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The Recommendations Bar is one of Facebook’s newest social plugins, and the first to integrate the social reading and frictionless sharing capabilities of Open Graph. Put simply, the Recommendations Bar allows any website to implement the same social reading and social recommendation features found in “social reader” style applications from the Washington Post, The Guardian or USA Today. The plugin is still in beta, which means that when installed, it is only viewable to developers and testers associated with the website or application. Normal site visitors cannot yet see or interact with the plugin. However, once the Recommendations Bar becomes publicly accessible, we expect it to be a highly effective tool for any news site looking to increase referral traffic and reader engagement.
The recommendations bar is displayed on either the bottom right or bottom left corner of the user’s browser window:
When the user gets to the bottom of an article, the Recommendations Bar expands to reveal two to five recommended pages from the same website:
The Recommendations Bar enables three essential social functions:
The Recommendations Bar prompts readers with other articles when they finish the one they’re reading, using Social Graph data to recommend the most relevant articles. This includes articles that a user’s friends have liked or articles that have received a high volume of likes and comments. Essentially, the same “secret sauce” that goes into ranking News Feed posts and Comments is leveraged in the Recommendations Bar, ensuring that readers are recommended articles that are relevant to their interests and social connections.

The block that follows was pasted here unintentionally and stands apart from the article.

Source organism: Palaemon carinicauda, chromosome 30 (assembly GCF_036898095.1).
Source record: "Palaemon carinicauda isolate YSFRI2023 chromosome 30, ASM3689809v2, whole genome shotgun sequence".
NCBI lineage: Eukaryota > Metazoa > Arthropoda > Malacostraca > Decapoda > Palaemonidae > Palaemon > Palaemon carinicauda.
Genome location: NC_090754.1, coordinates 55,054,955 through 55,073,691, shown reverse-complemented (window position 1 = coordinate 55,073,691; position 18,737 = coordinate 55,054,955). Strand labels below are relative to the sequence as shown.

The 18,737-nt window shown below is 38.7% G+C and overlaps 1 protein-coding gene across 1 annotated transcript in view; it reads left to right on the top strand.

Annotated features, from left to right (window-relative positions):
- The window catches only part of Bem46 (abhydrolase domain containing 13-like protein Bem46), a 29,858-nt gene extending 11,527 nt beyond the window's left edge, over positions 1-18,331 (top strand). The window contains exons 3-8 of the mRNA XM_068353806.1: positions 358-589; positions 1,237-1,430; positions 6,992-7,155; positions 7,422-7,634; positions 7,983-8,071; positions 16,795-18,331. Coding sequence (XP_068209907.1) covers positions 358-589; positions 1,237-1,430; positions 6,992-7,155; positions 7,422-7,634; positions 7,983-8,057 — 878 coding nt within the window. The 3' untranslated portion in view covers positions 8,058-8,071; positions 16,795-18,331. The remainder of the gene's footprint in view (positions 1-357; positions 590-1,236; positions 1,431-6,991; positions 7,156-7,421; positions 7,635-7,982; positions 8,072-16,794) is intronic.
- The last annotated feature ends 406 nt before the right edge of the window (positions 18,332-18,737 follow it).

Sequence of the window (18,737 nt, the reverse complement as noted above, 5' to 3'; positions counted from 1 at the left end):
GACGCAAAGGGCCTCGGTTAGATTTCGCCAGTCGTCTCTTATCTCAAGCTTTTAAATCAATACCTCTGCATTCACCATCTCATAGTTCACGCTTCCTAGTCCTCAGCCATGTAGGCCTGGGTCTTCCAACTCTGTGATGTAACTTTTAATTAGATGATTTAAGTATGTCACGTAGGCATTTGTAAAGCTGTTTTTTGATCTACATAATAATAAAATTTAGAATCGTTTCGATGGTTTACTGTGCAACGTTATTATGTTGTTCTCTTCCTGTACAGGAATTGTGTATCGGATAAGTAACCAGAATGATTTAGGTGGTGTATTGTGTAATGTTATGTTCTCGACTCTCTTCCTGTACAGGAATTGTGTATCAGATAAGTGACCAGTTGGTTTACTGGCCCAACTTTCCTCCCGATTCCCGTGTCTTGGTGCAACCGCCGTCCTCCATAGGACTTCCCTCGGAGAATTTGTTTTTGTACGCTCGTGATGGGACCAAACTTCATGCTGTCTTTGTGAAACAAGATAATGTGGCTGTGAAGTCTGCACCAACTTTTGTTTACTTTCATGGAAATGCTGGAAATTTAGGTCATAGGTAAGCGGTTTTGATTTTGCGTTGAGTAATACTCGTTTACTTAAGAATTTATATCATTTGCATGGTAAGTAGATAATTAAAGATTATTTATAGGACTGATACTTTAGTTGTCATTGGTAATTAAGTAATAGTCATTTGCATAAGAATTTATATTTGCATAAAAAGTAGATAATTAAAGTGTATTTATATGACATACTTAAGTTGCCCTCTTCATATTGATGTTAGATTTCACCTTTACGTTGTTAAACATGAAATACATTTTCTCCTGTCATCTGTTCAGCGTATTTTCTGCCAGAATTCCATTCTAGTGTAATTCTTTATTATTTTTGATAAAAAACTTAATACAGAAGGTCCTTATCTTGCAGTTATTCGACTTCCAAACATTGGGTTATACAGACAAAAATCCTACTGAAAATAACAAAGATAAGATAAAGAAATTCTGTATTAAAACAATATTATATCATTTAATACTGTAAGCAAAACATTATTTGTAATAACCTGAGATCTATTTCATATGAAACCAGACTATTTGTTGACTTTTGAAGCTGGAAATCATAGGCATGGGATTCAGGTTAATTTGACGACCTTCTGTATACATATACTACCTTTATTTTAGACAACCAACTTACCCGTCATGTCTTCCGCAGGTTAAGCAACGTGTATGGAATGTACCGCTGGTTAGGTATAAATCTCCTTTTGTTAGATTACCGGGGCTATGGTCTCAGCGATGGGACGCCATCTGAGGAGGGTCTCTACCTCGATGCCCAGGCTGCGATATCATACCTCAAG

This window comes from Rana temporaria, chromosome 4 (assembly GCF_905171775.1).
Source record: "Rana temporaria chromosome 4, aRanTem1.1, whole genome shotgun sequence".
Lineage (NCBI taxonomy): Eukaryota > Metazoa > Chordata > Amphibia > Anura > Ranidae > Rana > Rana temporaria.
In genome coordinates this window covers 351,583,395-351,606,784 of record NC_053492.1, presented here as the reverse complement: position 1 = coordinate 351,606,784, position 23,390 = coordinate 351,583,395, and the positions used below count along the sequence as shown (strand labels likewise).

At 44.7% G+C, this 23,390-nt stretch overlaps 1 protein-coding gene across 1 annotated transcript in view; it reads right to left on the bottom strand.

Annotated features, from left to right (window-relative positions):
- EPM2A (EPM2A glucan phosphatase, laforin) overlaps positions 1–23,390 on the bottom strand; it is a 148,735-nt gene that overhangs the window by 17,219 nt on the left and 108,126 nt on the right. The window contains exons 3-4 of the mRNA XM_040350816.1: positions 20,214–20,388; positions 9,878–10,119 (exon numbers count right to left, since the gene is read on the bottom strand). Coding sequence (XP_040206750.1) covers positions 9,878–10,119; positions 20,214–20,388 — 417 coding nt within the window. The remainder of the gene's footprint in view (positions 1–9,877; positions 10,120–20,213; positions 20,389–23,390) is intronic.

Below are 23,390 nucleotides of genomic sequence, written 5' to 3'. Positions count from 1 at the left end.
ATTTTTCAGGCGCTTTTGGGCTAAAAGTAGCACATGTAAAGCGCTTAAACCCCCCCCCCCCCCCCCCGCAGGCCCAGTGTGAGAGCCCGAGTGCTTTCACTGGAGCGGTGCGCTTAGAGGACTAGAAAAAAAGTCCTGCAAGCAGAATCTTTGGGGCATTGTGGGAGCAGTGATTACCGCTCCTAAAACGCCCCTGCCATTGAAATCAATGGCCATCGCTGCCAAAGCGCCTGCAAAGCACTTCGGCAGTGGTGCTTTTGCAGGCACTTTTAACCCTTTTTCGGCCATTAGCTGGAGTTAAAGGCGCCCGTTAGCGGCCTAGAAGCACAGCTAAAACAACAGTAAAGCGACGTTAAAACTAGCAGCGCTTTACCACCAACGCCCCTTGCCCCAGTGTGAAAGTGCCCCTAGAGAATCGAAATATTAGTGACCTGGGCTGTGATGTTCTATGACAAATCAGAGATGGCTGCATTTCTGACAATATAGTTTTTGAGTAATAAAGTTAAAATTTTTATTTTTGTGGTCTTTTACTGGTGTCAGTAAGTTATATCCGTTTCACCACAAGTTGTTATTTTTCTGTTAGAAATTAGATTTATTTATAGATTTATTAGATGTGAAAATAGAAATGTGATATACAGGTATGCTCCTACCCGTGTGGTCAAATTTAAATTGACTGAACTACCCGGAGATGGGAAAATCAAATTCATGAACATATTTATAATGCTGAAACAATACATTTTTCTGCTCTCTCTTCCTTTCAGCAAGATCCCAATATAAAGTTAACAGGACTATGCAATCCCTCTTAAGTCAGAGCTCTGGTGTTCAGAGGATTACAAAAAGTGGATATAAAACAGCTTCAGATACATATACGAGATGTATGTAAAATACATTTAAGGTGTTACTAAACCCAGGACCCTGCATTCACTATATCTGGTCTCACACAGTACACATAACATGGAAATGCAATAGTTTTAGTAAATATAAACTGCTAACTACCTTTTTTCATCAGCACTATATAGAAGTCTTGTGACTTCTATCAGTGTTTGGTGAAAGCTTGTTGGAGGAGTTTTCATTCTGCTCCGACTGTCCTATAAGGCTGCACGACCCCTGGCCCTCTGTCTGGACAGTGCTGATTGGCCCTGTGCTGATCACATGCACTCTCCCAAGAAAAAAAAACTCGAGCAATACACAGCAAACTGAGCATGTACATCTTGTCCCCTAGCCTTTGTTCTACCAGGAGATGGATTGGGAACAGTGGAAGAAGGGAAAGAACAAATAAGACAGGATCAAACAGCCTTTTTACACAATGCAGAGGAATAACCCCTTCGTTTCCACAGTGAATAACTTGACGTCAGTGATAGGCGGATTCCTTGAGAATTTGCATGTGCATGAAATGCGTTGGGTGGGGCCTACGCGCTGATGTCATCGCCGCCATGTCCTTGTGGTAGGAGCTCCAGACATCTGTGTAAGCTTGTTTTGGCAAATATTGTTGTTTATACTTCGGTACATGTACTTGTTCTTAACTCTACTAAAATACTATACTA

Omnipresent Like Button that “follows” the user
The Recommendations Bar creates a Like button that doesn’t move, even when users scrolls or resize their browser windows. Many sites currently struggle to determine the most effective placement for the Like button. Should it appear at the top near the byline? At the end of the article near the comments section? As part of the sidebar? The Recommendations bar is a much more elegant solution, as it eliminates the need to place a Like button in a particular location on a given page — its position is relative to the user’s browser window, not relative to site content. While this can be done using relatively simple HTML and CSS, Facebook’s solution is even simpler to implement, and the sizing and display has been thought through down to the pixel.
Social reading through frictionless sharing
The Recommendations Bar allows users to turn on social reading, the same functionality that’s available within canvas applications like the Washington Post Social Reader, USAToday + Me, and The Guardian. Except while those companies spent time and money creating a canvas application within Facebook, the Recommendations Bar provides the same functionality on any pre-existing website, with minimal effort. If you’ve seen stories pop up in your News Feed and Ticker like Brendan read “Facebook CEO speaks out against SOPA, PIPA” on Washington Post Social Reader, the Recommendations Plugin can generate the same kind of rich Open Graph story.